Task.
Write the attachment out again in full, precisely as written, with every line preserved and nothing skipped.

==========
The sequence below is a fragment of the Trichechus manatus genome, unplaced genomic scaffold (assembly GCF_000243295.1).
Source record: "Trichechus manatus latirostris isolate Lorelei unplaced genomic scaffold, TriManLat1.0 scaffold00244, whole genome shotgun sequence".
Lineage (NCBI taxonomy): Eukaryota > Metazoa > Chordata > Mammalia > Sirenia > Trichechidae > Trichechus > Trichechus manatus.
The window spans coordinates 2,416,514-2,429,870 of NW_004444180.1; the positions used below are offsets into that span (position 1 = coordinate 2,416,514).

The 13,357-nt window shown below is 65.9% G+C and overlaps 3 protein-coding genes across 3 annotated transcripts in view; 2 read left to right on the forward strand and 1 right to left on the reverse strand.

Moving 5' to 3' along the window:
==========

The sequence below is a fragment of the Trichechus manatus genome, unplaced genomic scaffold (assembly GCF_000243295.1).
Source record: "Trichechus manatus latirostris isolate Lorelei unplaced genomic scaffold, TriManLat1.0 scaffold00244, whole genome shotgun sequence".
Lineage (NCBI taxonomy): Eukaryota > Metazoa > Chordata > Mammalia > Sirenia > Trichechidae > Trichechus > Trichechus manatus.
The window spans coordinates 2,416,514-2,429,870 of NW_004444180.1; the positions used below are offsets into that span (position 1 = coordinate 2,416,514).

The 13,357-nt window shown below is 65.9% G+C and overlaps 3 protein-coding genes across 3 annotated transcripts in view; 2 read left to right on the forward strand and 1 right to left on the reverse strand.

Moving 5' to 3' along the window: